Science and art both continually grapple with new ways to capture, explain, or represent. Fiona’s work questions whether this is a futile endeavour, providing rich territory for contemplation in this exhibit. Even though she is engaged with the process of learning, her art does not provide easy answers. It calls us to search for meaning in a multitude of places and accept that knowledge is not the ultimate goal, but rather to revel in the wonder and mystery of the unknown.

Fiona Annis, Désastre (finding North). Archival inkjet print from silver gelatin negative, 2018.

This stunning print is part of a series exploring the creative possibilities of the mythological conception of chaos. Annis’s interest in astronomy and alchemy informed this study of the transformation of matter. Annis subjected light-sensitive silver gelatin paper to crushing and other manual manipulation in the darkroom, resulting in these textural abstract forms.

Fiona Annis: a portion of that which was once everything is on at the CRAG now until September 4, 2019.

Time and Space: Fiona Annis

Fiona Annis, In the elsewhere of the event (cold river). Silver gelatin print, 5″ x 4″, 2018.

Many of the works in this exhibition were completed in advance of Annis’s Naples residency, underscoring the importance of experimentation in the creative and scientific process. Think of how the many variations of photographic technique came to be developed. These discoveries required much study, experimentation and imagination.

Silver gelatin printing refers to the material that is printed upon, usually paper, that is manufactured with layers of light-sensitive material. This printing method was developed in the late 19th century so the printing material could be used years after it was made, rather than the wet-plates which had to be used right away. The effect is typically a monochrome black and white image.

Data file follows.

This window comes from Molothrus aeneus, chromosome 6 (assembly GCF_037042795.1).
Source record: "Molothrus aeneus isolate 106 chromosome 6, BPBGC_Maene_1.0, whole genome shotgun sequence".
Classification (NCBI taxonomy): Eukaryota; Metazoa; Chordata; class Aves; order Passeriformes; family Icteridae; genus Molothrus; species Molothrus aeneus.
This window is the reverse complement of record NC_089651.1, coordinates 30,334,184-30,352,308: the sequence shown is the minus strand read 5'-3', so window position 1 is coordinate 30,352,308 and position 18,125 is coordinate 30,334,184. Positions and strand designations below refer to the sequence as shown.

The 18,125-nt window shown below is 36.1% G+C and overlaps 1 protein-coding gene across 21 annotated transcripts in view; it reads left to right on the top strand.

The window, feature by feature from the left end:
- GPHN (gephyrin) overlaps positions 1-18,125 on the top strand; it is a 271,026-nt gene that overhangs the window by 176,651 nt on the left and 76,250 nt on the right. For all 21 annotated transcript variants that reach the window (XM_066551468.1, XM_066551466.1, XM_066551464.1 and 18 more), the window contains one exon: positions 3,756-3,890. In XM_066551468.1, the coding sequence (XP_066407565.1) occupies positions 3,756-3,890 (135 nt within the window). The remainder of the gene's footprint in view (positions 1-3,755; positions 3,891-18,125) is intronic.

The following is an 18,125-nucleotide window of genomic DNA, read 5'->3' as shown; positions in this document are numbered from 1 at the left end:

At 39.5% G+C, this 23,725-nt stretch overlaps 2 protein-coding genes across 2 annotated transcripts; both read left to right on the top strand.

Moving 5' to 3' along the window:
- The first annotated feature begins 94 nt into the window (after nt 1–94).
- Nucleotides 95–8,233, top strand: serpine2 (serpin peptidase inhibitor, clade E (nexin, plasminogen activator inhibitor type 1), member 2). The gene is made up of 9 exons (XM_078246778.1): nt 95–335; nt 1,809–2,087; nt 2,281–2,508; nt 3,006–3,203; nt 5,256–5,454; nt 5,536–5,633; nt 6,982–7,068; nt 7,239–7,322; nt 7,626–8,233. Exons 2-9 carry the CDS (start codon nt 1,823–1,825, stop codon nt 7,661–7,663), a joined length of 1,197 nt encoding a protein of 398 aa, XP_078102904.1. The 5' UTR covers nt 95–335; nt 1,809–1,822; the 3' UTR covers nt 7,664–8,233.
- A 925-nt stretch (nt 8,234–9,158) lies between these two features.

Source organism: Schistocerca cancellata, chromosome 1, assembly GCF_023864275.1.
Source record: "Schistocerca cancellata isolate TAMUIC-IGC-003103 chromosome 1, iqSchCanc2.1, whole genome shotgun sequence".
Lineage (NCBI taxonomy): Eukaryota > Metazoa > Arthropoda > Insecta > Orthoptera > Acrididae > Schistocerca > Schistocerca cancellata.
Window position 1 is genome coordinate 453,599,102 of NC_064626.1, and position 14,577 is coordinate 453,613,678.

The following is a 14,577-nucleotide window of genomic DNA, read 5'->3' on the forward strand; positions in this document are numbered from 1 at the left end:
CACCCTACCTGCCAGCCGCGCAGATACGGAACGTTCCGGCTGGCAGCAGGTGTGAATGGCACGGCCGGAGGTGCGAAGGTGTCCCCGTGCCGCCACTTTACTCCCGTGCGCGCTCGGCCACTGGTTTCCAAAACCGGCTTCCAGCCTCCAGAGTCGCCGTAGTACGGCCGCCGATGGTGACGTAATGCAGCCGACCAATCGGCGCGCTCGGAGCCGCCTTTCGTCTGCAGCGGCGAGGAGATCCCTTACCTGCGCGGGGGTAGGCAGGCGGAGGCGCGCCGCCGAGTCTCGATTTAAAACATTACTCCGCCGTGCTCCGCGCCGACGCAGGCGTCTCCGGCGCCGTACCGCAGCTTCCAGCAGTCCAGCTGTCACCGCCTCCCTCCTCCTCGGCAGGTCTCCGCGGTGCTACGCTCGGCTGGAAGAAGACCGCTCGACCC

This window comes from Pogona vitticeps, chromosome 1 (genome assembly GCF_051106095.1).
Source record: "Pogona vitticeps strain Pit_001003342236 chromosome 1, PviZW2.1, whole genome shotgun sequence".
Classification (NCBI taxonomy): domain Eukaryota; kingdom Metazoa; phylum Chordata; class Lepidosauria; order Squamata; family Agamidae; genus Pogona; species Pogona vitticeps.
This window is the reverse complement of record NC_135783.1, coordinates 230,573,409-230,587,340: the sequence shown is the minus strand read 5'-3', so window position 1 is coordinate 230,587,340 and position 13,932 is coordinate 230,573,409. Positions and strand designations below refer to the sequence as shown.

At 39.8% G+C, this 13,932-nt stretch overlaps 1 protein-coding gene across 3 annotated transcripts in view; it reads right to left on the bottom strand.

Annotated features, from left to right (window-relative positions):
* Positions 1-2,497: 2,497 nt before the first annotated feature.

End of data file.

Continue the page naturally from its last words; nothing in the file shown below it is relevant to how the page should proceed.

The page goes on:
Three women and a man working in a photography darkroom, Washington, 1911. University of Washington Special Collections, Industries and Occupations Photographs Collection, accession no. 546.

The paper is coated with several layers to maintain the stability of the image. The base layer, the baryta, is opaque white gelatin and barium sulfate which provides a smooth base. The middle layer is the gelatin binder that holds the silver grains (silver bromide and silver chloride) that form the image, topped by a protective layer of hardened gelatin. 

During exposure, light causes a chemical reaction, reducing the silver halides to silver metal. The areas where more light is let through the negative or the area around the object if contact printing, become the shadows or darker areas of the print. This latent invisible image is made visible by the chemical development. After a stop bath, the fixer (sodium thiosulfate) binds with the unexposed silver halide which can then be washed away by water, leaving the silver particles behind forming the image.

As we dig deeper into the intersections of photography and astronomy, we can complexify and question the hierarchical conception of progress and the future. By diversifying the techniques in her artistic practice, Annis brings forth the value of knowledge from the past and in turn creates new knowledge, or even something altogether unknowable. Thus, time can be fluid and subjective, not just linear.

Photography can make visual the way that we experience time – the past is experienced in the present and the present is preserved for the future. When we think about a photograph, we think of a singular moment, a tiny fraction of a second, frozen in time. Often, historical photographic processes required exposures (the time it takes for the light to form the image) that lasted several minutes. Even the light from the sun takes eight minutes to reach our eyes. This time is collapsed, lost to us.